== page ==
This article originally appeared in FiercePharma and was written by Eric Sagonowsky

With leading COVID-19 vaccines in late-stage testing, companies have been inking supply deals with the U.S. government for a quick rollout if their programs succeed. Now, Johnson & Johnson is getting into the act.

The pharma giant struck a deal to supply 100 million doses of its candidate, Ad26.COV2.S, if the shot is cleared for use by the FDA. The U.S. government is committing just over $1 billion under the agreement for a price per dose of about $10.

That compares with a lower price-per-dose of $4 for AstraZeneca and a higher figure of $19.50 for Pfizer and BioNTech under agreements between those drugmakers and the U.S. government. J&J and AZ have pledged to provide their vaccines under a not-for-profit basis during the pandemic.

Under the new J&J deal, which stipulates manufacturing in the U.S., the feds could later buy another 200 million doses under a separate agreement. The company previously won $456 million in funding to support its R&D and manufacturing scale-up, according to a government database.

While J&J isn’t in later-stage testing like Moderna, Pfizer and AstraZeneca, the company recently entered human testing on the heels of positive preclinical results. The drugmaker kicked off a phase 1/2a study in more than 1,000 adults 18 to 55 in Belgium and the U.S. last month. It’s also planning to test the shot in people 65 and older, executives said, and is exploring one- and two-dose regimens.

J&J expects initial human results in September, and the drugmaker could start phase 3 efficacy testing next month as well.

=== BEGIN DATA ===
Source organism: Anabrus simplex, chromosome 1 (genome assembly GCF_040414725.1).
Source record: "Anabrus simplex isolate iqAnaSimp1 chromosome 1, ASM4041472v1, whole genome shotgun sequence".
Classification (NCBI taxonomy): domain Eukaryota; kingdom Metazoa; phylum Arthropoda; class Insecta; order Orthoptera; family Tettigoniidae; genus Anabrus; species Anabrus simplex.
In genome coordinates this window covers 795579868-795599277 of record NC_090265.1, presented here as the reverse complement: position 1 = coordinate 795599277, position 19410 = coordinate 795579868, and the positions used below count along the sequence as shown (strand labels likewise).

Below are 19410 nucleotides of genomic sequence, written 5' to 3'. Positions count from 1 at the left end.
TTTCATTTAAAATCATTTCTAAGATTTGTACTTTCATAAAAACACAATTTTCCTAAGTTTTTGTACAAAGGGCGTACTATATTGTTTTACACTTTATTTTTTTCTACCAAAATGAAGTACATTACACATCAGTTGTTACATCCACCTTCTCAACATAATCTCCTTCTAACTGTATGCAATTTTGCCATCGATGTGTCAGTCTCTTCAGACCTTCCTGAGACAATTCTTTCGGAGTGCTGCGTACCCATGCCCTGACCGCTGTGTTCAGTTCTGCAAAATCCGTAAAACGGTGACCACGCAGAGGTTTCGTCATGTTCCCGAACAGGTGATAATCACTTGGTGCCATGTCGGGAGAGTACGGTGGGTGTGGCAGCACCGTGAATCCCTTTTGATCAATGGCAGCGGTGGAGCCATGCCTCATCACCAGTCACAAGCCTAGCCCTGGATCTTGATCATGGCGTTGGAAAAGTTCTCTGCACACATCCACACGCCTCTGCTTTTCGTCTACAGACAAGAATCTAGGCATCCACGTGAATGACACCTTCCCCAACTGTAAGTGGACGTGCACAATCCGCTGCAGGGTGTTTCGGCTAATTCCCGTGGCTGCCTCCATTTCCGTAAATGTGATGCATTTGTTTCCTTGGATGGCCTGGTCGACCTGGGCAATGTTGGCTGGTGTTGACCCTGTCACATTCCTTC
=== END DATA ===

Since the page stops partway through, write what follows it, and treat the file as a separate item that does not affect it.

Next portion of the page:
“We could have data before the year ends” or in early 2021, R&D head Paul Stoffels said on a conference call last month. Vaccinations could begin in early 2021 under that timeline.

J&J’s deal with the U.S. government comes right on the heels of a $2.1 billion deal with Sanofi and GlaxoSmithKline to develop and deliver 100 million doses. Before that, the U.S. government inked a $1.95 billion deal with Pfizer and BioNTech to deliver 100 million doses, and a $1.2 billion deal with AstraZeneca for development and production of 300 million doses.

Smaller vaccine player Novavax also scored a $1.6 billion deal to develop and deliver 100 million doses. Moderna has not signed a supply agreement, but has nabbed $955 million in U.S. government funding for development; executives said Wednesday that early, small-volume deals have priced the shot at $32 to $37 per dose.

Before its supply deal, Johnson & Johnson teamed up with the U.S. government on research and development. Under that March arrangement, the parties committed $1 billion in combined funding.